Rad Rodgers aims to pay homage to the 2D shooters of the old times with a fresh new coat of paint. Does it make the gamer fall in love with its world, or force them to smash their computer screens? Let’s find out…
Developer: Interceptor Entertainment
Publisher: 3D Realms
Release date: 1st of December, 2016
Type: Single Player
Rad Rodgers puts you in the shoes of Rad, a ’90s teenager who loves to play video games. One day when he’s playing till late his mother gets angry and tells him to unplug the console. Being the typical teenager he doesn’t listen to her and she ends up unplugging the console. When he starts to head for bed his console sucks him in and transports him to a magical land with his console turned into his pal named Dusty who gives him a weapon and tells him to begin his adventure. What I really liked about the first bit was the fact that there is an achievement present which unlocks when you skip a cutscene. I love the way it poked fun at modern video games in a very subtle way. Rad runs and guns through seven stages where he has to collect four exit chunks and open the exit. In the midst of them are some sections which feature Dusty and the pixelverse, which are much more fast paced and kind of different than your usual sections.
Rad does not have much variety in terms of weapons though, as there are only the usual basics like the flamethrower or a minigun being given to you in the later levels. In addition to this, Dusty has a melee attack which is mostly beneficial for solving the puzzles laid out in front of you. Rad Rodgers: World One has a surprising lack in the variety of enemies and the level design though. It takes two levels to know that you are doing the same things over and over again while the background changes. The platforming sections are simple and the puzzles are not much of a mind bender. Another problem I found in Rad Rodgers: World one was the final boss battle. Up until that battle I breezed through the game but the final boss seems like a huge difficulty spike. He sports a huge amount of health, and if you get killed the pickups don’t spawn back. The boss battle is a big speed breaker in what is otherwise a fast paced game.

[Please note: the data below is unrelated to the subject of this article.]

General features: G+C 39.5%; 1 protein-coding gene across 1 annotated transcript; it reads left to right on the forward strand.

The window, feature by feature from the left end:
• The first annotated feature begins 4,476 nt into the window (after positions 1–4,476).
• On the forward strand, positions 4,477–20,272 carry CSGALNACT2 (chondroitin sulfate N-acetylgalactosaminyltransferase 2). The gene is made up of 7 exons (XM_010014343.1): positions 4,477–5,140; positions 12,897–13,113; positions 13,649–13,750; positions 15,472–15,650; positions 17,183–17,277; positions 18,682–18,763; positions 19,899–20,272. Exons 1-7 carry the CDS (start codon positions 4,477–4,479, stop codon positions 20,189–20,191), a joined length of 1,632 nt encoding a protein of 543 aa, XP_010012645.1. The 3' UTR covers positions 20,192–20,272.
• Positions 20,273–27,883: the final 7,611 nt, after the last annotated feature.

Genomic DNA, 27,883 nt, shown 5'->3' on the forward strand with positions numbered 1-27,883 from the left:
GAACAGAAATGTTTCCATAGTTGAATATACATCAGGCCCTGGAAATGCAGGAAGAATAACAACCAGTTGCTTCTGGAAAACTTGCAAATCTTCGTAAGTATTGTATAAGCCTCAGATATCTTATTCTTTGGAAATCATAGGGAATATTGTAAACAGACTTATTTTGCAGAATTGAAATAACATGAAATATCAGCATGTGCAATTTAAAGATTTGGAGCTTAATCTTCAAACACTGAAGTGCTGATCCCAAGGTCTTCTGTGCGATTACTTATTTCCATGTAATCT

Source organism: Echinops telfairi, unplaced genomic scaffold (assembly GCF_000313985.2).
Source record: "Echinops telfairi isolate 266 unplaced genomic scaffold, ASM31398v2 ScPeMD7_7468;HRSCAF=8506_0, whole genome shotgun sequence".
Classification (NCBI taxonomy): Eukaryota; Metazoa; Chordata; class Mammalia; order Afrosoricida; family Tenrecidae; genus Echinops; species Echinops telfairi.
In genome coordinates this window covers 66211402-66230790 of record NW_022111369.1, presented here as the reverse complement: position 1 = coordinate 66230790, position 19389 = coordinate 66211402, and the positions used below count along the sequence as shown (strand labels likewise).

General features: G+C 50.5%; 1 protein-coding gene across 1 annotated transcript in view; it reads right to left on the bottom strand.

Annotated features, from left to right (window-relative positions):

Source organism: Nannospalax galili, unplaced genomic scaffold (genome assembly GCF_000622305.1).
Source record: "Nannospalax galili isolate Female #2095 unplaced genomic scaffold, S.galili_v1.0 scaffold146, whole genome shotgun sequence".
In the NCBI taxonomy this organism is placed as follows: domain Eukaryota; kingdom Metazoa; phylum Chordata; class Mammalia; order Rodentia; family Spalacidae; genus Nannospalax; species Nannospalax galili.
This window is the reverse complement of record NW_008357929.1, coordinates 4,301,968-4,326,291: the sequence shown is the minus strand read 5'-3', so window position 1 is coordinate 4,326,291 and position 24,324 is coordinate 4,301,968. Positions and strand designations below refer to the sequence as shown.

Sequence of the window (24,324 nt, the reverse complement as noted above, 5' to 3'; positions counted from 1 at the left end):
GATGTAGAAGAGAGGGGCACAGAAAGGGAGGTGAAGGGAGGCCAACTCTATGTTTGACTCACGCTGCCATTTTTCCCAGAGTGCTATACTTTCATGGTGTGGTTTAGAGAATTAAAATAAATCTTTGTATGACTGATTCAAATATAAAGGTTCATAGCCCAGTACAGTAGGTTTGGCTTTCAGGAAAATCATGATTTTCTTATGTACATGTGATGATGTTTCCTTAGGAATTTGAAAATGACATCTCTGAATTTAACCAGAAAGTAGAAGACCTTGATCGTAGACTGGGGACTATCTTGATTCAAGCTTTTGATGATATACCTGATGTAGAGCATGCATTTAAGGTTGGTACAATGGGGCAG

The characters in the game are mostly funny and remain relevant for some time. Dusty’s jokes fall flat after some time and it isn’t helped by the fact that he keeps repeating the same lines over and over again. The plot is throwaway and doesn’t manage to keep your interest for long. The shooting feels great though and it’s a blast to just massacre the enemies in your path. Rad Rodgers is also very short for what it is. The seven levels are each 15-20 minutes long and it is not helped by the fact that most of them feel the same. Ultimately, Rad Rodgers: World One is a nice game which makes good use of the age old mechanics.
The visual design is where Rad Rodgers shines. From the bright and colourful cutscenes to the equally splashing world in which you are playing, Rad Rodgers never takes a step back in the graphical department. The animations are fluid, the weapons create a visual splash on the screen, the bright red gore looks fantastic and overall there are a lot of colours splashing onto the screen in each and every frame. The character models also look great and are just a delight to look at. As I mentioned earlier, even though the levels are not much different in terms of their design, the backgrounds look so lively and colourful that I couldn’t wait to see what else I was gonna see next. Overall, Rad Rodgers: World One has a graphical art style that I have not seen in any game since Ori and the Blind Forest.
Rad Rodgers: World One features a wonderful soundtrack which goes along with its visuals pretty well. The main sound loop itself is pleasant to listen to and there are a lot of little tunes to go along with it. The beats complement the game very well and lend to building a solid environment. Overall, Rad Rodgers has a really nice soundtrack.
If you’re looking for something fresh, something inventive, something that makes you think, you won’t find that in Rad Rodgers: World One. But if you’re looking for a game that is simply fun to play and has a wonderful visual design, Rad Rodgers might be right up your alley. Its story is throwaway and it is pretty short with a lot of repetition. But at 11.99 bucks, Rad Rodgers is worth a shot.